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Last updated on August 28th, 2022 at 10:41 pm
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Motivating others or even oneself is not as easy as giving a pep talk. Those who want to motivate themselves or others need to spend some time learning about the various psychological theories. Then, they need to apply those theories in their lives to reap the benefits and stay motivated toward living their best life. Continue reading to learn about four motivational theories that can provide a better sports comprehension and performance.
What Are Motivational Theories?
Motivational theories are concepts based on what causes individuals to work towards an outcome or goal. Each theory helps describe human behavior and predict future behaviors. As one learns about motivational theories, he/she notices that they usually specify whether motivation is intrinsic or extrinsic.
Intrinsic refers to motivation that comes from within. Confident people tend to have high levels of intrinsic motivation. Extrinsic motivation, in contrast, deals with external factors. Individuals who are extrinsically motivated are driven by the reward of the activity. Most people experience both kinds of motivation, and both can be effectively used in sports.
4 Motivational Theories and Their Use in Sports
1. Cognitive Dissonance Theory
An understanding of cognitive dissonance theory leads to a better understanding of how to handle losses and other issues in sports. Cognitive dissonance is the discomfort a person feels when faced with conflicting beliefs, attitudes, or behaviors. For example, if a football team thinks they’re better than their next opponent but lose the game, they’ll experience cognitive dissonance. What happened, them losing the game, conflicts with their belief that they are better.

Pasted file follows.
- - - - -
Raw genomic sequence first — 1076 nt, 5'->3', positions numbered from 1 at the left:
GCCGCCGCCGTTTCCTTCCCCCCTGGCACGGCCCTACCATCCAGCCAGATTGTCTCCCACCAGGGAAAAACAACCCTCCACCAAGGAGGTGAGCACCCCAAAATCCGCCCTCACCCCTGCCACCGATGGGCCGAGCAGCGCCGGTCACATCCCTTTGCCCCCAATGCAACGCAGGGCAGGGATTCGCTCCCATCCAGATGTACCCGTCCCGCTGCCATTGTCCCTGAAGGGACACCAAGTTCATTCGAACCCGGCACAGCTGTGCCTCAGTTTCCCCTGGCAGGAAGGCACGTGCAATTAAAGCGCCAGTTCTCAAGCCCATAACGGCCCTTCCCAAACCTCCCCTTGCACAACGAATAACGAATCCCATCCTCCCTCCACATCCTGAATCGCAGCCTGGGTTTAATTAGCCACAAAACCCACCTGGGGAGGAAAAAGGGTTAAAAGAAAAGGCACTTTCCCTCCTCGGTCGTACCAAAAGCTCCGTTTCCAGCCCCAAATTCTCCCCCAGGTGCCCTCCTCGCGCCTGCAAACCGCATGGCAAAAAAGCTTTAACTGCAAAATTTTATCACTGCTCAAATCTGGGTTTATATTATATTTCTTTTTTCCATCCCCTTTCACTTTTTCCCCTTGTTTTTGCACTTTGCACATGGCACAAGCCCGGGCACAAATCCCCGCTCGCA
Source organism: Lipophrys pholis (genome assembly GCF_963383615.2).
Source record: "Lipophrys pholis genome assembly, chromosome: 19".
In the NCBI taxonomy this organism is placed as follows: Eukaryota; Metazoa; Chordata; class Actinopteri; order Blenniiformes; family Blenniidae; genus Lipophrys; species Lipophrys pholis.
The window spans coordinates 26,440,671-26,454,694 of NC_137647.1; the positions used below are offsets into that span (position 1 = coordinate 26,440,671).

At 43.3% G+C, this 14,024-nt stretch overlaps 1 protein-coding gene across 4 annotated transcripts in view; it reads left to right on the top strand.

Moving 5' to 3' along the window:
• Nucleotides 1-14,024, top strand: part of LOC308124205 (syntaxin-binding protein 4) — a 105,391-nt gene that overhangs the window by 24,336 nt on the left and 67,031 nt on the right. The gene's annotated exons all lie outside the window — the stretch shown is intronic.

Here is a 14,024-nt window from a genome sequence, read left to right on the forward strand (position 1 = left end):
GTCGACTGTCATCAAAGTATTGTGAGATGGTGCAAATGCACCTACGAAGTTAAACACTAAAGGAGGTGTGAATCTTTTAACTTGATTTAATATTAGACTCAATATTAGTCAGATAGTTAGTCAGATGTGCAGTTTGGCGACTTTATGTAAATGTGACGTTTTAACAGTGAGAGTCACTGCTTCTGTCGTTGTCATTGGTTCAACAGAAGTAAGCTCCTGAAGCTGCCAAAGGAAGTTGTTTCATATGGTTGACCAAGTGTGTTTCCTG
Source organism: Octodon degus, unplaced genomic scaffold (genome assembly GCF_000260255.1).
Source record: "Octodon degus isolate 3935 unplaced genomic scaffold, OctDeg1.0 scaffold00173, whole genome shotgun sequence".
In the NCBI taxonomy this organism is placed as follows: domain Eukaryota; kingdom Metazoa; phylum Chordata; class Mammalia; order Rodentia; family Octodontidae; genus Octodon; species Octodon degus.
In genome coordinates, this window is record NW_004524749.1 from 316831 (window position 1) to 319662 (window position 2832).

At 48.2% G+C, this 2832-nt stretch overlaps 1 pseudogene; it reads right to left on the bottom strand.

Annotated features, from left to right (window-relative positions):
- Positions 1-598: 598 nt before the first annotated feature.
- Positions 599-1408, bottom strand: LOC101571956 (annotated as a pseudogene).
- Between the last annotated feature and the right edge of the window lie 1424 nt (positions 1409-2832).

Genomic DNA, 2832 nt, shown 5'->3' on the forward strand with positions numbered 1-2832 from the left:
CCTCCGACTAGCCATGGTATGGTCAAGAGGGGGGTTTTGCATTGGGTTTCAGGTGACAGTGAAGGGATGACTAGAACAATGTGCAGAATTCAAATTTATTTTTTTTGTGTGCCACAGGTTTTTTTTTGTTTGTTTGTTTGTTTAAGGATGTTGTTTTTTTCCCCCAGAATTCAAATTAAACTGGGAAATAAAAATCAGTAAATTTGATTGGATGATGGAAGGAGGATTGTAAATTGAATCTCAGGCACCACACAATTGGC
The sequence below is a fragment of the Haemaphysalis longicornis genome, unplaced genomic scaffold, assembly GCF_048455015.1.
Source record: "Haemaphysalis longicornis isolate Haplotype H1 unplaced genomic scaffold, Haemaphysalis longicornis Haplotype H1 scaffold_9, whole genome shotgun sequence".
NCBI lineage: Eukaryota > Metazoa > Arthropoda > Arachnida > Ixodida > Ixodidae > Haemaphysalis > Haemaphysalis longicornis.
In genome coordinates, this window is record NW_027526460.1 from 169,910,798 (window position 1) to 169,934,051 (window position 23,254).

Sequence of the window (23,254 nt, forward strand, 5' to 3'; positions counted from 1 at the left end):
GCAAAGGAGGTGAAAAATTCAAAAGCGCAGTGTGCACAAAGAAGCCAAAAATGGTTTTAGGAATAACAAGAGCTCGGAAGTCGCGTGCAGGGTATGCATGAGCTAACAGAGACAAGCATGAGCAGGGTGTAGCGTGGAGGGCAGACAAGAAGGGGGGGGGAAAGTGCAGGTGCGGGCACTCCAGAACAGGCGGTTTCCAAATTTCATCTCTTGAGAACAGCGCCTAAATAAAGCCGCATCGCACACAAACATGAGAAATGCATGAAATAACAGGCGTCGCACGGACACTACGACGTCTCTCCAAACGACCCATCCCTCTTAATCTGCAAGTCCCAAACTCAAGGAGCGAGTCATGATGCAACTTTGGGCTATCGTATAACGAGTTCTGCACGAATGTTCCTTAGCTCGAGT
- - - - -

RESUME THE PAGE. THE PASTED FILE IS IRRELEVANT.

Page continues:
In order to relieve the discomfort of cognitive dissonance, people alter one of their beliefs, attitudes, or behaviors. When done correctly, this can actually be beneficial for a person. It can push them to become a better player. Using the same football example, the football team could rationalize that they lost the game through a series of mistakes. They could then improve themselves by practicing what they made mistakes in. One could have the opposite belief, that they weren’t as good as they thought they were, and still use cognitive dissonance theory to their advantage. If they rationalize that the reason they lost was because the other team was actually better, then they can make the determination to practice harder and avoid overconfidence in the next game.
2. Need Achievement Theory
Need achievement theory analyzes why some individuals are more motivated than others to achieve. Coaches and athletes can use insights from need achievement theory to increase their motivation. This theory states that a person is either motivated to achieve success or avoid failure.